Spring Wildflowers in Southern Ontario

These are some photos I took at Spencer Gorge Conservation Area in Hamilton ON, 12 March 2013.

White baneberry (Actaea pachypoda, Ranunculaceae). This plant gets crazy white fruits on red stalks that are poisonous. In the plant world “bane” means poisonous. Check out more pics here.

Jack-in-the-pulpit (Arisaema triphyllum, Araceae). These flowers are typically either male or female, the larger plants normally being female. Insects are attracted into the cozy nook at the bottom of the flower. Male flowers have a little hole that allows the insect to escape, covered in pollen of course. There is no hole in female flowers and the insects are typically trapped. Perhaps a trapped insect is more likely to fertilize the flower? Some more info here.

These are both trilliums in the family Melanthiaceae. The red one is Trillium erectum and the white one is Trillium grandiflorum. The latter is the provincial flower of Ontario.

I am not sure what this forest understory species is, although it must be in the Rosaceae. If y’all know leave a comment below.

UPDATE: In the comments a friend suggested this is Anemone quinquefolia (Ranunculaceae), and I think she is right. Dickinson et al say: “The buttercups [Ranunculaceae] can be mistaken for members of the rose family [Rosaceae] but they lack the stipules and [flat cup-shaped] hypanthium (floral tube) that are often conspicuous in that family.” So it is understandable that I could think this was in the Rosaceae, but I will know better next time :)

Hairy solomon’s-seal (Polygonatum pubescens, Asparagaceae). The genus name comes from the Greek word poly, meaning “many”, and gony, meaning “knee” which is reference to the jointed stem seen in the first photo; pubescens means hairy (this info from the ROM Field Guide to Wildflowers of Ontario). The second photo shows the flower buds hanging down from the stem.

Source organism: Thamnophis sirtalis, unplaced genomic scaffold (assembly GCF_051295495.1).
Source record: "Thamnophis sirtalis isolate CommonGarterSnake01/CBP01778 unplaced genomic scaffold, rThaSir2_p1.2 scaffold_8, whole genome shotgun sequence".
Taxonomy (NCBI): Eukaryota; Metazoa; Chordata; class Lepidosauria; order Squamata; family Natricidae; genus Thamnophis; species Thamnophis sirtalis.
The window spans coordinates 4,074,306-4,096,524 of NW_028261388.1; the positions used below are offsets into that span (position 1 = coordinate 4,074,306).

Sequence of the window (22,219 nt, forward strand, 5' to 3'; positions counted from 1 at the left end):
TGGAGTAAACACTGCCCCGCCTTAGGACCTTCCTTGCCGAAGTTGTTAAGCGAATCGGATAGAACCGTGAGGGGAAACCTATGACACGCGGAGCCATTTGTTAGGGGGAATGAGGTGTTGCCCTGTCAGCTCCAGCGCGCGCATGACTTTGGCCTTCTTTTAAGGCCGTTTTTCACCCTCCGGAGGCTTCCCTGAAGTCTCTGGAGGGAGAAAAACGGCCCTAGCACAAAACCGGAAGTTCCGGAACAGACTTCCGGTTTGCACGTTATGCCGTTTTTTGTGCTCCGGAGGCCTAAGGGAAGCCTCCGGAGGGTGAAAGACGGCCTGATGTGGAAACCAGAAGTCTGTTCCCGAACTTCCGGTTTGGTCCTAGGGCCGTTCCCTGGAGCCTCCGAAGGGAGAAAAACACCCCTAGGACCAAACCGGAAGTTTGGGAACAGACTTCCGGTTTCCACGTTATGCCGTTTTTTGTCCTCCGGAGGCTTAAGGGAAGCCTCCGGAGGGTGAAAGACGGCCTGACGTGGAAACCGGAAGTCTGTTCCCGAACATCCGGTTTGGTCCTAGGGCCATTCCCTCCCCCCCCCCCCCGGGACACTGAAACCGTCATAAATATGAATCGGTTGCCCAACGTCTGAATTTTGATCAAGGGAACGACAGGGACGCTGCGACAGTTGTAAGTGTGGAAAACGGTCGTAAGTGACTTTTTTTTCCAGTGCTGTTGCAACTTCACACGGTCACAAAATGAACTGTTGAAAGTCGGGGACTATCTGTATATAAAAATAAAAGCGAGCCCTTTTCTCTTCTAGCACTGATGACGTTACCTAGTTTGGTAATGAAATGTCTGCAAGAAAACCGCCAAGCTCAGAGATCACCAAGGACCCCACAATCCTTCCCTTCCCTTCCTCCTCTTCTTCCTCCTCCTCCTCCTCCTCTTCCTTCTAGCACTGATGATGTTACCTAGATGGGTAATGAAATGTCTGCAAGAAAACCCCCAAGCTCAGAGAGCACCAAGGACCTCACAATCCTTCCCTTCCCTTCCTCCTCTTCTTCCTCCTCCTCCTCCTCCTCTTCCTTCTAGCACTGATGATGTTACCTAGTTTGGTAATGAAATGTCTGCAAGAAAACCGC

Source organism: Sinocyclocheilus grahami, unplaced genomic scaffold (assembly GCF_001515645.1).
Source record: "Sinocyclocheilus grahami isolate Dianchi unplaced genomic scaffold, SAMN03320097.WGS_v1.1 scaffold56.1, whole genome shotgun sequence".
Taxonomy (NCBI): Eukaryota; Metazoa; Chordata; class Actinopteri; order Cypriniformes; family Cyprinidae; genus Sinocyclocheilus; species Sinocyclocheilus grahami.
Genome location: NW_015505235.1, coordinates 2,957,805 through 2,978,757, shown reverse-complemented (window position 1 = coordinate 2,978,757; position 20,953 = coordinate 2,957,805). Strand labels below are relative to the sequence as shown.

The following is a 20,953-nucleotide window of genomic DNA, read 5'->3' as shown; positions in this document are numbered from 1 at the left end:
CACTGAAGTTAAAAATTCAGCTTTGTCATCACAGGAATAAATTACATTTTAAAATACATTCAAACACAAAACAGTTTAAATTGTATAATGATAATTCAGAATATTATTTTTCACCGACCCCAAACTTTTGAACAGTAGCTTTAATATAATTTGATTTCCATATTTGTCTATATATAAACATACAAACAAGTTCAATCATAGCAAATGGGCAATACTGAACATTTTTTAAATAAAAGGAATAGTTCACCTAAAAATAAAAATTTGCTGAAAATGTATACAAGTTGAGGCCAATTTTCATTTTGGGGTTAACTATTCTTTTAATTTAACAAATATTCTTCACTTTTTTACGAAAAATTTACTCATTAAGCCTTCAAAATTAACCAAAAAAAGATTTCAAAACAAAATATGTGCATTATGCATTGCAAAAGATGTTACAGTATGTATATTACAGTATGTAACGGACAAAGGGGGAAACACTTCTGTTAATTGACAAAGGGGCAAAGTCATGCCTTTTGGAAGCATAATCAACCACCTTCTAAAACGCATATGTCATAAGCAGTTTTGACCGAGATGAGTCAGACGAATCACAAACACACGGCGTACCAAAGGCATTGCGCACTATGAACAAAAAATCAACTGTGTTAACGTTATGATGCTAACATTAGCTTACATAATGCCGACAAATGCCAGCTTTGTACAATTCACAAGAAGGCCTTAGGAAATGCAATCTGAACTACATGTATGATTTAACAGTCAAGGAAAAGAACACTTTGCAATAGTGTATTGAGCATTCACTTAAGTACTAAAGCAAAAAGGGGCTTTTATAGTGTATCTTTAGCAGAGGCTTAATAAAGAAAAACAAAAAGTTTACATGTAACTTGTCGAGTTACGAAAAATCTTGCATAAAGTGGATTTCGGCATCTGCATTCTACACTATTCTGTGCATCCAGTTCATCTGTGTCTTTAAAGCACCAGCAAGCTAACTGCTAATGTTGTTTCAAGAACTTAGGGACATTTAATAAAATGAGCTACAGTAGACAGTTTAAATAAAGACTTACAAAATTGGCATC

4 thoughts on “Spring Wildflowers in Southern Ontario

      1. I like this “guess the wildflower” game. Usually I’m not very good, but I’m getting better. One day I’ll be a world expert on all things mushroomy and planty!

    1. Your wood anemone looks a lot like a flower you see all over Sweden (Scandinavia) in early Spring, i.e., anemone nemorosa, vitsippa, but the “vitsippa” is actually a lot smaller and covers the entire floor of the forest, the way the trillium covers the ground in Ontario in the Spring. I saw a similar flower to the one in your picture last week (May 17) in Rattray Marsh, Mississauga, Ontario. Yesterday, I saw a lavender version of the flower in your picture, also in Rattray Marsh.

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